“I’m afraid that the following syllogism may be used by some in the future.
Turing believes machines think
Turing lies with men
Therefore machines do not think
Yours in distress,
I can’t wait for The Imitiation Game, because so, so often Turing’s homosexuality goes unmentioned in stories about his work in artificial intelligence and computing. It’s frustrating, because questions of gender and identification are right at the heart of the Turing Test: the “Imitation Game” is itself a test of the ability to think based on the ability to know gender. In “Computing Machinery and Intelligence” (1950), Turing explained the game:
"(It is) played with three people, a man (A), a woman (B), and an interrogator (C) who may be of either sex. The interrogator stays in a room apart from the other two. The object of the game for the interrogator is to determine which of the other two is the man and which is the woman….It is A’s object in the game to try and cause C to make the wrong identification." (That is, the man must make the judge think that he is a woman.) “‘What will happen when a machine takes the part of A [the man] in this game?’ Will the interrogator decide wrongly as often when the game is played like this as he does when the game is played between a man and a woman? These questions replace our original, ‘Can machines think?’"
So the “imitation” in the imitation game, the proof of thought, depends on the simulation, one could say the performance, of heteronormative gender roles.
This is terrifically simplified, but it suggests a tragic implication of Turing’s story: if a machine must be able to identify gender in order to think, then “Turing lies with men, therefore machines do not think” implies that because Turing cannot properly determine gender (that is, who he should be fucking), Turing cannot quite think—is, therefore, not quite fully human.
Excuse me, I’ll be over here crying.
(There’s a good overview of these issues in “The ‘Sinister Fruitiness’ of Machines: Neuromancer, Internet Sexuality and the Turing Test” [x])
I’ve been doing some thinking, and I just realized just how much this scene said about Sherlock’s past. It always used to confuse me, but now it makes perfect sense. Because there are so many ways that Sherlock could blow off the press, and he has explicitly stated earlier in the show that he was completely indifferent to the press. He could have just said ‘no, because you’re an idiot’ or ignored her and flounced off without a word, but he didn’t. He stepped in close, looked her right in the eye and said “You. Repel. Me.” There is blatant disgust and hatred being shown here, and I used to be baffled by it; he doesn’t even know her, where did this come from? But I’ve figured out why. It’s all in the scene.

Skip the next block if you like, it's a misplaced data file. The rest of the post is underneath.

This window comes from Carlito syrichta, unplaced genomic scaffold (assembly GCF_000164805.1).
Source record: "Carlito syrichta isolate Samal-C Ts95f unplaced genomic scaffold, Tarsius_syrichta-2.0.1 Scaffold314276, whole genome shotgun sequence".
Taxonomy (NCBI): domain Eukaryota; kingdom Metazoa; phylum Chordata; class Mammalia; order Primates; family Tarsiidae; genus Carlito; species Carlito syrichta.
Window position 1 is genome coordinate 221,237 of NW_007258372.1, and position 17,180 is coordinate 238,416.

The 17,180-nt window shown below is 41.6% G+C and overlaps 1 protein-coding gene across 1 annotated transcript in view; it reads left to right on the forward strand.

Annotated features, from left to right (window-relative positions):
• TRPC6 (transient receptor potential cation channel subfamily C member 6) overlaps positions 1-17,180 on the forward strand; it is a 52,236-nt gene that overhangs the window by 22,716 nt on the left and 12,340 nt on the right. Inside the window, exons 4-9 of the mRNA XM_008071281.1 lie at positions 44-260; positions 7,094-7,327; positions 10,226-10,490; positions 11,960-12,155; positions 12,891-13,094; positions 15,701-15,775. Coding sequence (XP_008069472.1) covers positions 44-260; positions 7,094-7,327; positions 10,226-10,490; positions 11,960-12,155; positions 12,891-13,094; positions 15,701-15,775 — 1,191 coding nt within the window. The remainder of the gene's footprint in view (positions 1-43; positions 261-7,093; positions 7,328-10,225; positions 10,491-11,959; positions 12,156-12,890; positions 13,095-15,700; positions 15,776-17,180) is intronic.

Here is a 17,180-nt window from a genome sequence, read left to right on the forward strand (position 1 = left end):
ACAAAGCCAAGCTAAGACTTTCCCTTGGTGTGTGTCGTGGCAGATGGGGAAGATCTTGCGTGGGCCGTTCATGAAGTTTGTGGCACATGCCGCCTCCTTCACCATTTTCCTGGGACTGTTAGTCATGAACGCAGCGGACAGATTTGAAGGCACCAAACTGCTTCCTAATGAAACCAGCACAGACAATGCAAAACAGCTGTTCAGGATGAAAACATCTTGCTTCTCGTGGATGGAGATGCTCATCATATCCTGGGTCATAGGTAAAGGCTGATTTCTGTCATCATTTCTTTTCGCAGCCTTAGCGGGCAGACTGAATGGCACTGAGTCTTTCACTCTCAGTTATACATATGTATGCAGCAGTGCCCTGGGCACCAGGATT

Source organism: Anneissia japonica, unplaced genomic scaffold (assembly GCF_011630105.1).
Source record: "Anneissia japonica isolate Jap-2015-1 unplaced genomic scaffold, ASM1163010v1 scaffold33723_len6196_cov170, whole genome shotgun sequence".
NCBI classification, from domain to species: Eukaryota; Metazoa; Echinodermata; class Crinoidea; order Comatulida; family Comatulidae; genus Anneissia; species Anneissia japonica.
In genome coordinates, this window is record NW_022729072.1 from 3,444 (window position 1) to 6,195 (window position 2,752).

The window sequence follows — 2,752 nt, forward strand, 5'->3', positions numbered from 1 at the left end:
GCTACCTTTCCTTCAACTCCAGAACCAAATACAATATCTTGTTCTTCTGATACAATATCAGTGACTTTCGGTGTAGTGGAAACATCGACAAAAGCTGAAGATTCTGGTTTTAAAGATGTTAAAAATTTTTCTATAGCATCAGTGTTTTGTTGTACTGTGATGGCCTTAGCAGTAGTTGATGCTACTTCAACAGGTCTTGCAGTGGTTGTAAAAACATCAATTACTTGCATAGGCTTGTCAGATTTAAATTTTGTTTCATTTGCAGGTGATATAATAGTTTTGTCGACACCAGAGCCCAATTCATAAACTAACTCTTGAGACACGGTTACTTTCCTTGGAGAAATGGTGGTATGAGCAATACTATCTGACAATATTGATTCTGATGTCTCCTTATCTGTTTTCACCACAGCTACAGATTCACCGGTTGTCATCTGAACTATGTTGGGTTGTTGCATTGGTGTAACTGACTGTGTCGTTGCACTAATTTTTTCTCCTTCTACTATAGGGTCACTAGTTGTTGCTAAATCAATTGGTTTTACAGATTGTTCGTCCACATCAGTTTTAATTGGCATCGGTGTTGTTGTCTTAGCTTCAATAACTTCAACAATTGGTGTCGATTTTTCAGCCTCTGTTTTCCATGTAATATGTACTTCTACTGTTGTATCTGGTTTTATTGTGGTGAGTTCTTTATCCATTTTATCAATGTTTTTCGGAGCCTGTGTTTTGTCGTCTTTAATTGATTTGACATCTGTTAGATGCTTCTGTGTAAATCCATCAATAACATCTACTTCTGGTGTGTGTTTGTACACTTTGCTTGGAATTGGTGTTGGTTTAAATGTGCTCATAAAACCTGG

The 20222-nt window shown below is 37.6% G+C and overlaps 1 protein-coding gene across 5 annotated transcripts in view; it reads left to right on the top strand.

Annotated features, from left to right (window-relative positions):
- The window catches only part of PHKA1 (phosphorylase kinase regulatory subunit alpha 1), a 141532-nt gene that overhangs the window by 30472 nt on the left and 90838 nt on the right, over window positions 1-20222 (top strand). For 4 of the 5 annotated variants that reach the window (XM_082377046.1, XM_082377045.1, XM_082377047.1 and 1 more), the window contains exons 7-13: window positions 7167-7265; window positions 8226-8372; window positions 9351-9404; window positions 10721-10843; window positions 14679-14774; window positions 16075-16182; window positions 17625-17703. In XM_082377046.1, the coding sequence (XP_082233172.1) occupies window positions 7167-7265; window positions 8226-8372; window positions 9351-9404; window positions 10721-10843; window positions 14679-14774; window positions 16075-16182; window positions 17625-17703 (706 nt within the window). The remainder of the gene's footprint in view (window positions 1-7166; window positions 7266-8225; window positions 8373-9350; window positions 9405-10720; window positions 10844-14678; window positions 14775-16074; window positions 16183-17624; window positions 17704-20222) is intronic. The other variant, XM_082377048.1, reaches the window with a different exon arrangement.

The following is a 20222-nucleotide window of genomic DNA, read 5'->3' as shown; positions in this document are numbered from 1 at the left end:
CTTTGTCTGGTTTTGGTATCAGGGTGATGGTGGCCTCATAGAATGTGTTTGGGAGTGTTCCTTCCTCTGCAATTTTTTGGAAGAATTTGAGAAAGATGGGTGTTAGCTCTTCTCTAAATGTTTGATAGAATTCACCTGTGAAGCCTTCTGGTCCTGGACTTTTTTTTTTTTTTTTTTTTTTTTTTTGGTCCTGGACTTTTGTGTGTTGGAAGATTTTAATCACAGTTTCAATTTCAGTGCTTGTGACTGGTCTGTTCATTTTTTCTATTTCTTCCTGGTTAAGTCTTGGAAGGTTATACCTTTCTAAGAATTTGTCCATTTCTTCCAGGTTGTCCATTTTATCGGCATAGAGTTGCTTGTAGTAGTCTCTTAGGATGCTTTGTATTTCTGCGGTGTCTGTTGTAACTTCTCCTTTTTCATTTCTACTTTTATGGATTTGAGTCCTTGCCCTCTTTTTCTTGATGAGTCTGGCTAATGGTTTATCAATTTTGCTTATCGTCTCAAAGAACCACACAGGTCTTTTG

First, she tried to trick him. That alone is an insult to his genius. But it’s how she tricked him. She could have dressed up as anything, but what did she pick? A fan. She pretended to be a fan. She pretended to be someone who liked him, who adored him. When really she saw him as her meal ticket. She wanted to use him to further her career, and she was ready to pretend to like him to do it.
After he sniffed her out, what did she do then? She still tried to feed him affection. “You’re going to need someone on your side” (aka. You’re going to need a friend to help you out.) When she knew that she had absolutely no pull. She never expected to hold up her end of the bargain.
How many people do you think have done this over the years? We know Sebastian Wilkes did. In his email, it was all “Hey buddy, how are you?”, but when Sherlock showed up, he told John about how much he hated him at Uni. About how they all hated him. And Sherlock flinched and looked away, but he didn’t look surprised. He knew. Add to the fact that Sherlock calls him ‘Seb” instead of ‘Sebastian’ or “Wilkes’. He still tried to be his friend. Still tried to cling to that.
And how many times did he let them? How many times did he think ‘I’m not someone who can be loved, so this is the closest I’ll ever get.’ But then John came along, and he realized that he could have friends. That he was someone who could be loved. And so when Kitty Riley came up to him and tried to pull the same shit that everyone else had tried to pull on him, and he got to say what he had bottled up for how many years. He got to say ‘No. Fuck you, I don’t need your scraps of affection, because I have John and Lestrade and Mrs. Hudson.’
He got to walk right up to her, look her in the eye and say to her and to Sebastian Wilkes and to everyone else who had ever done that to him “You. Repel. Me.”
great analysis! think you’re right.
Hi-Res ! 2013 05 21 - ’ Sherlock ’ Season 03 Filming by Zed Jameson
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Caption : Benedict Cumberbatch and Martin Freeman filming the fourth season of “Sherlock” in London, England on May 20, 2013.
[ Karin says : ] If only. It was, of course, only the third season they had been filming.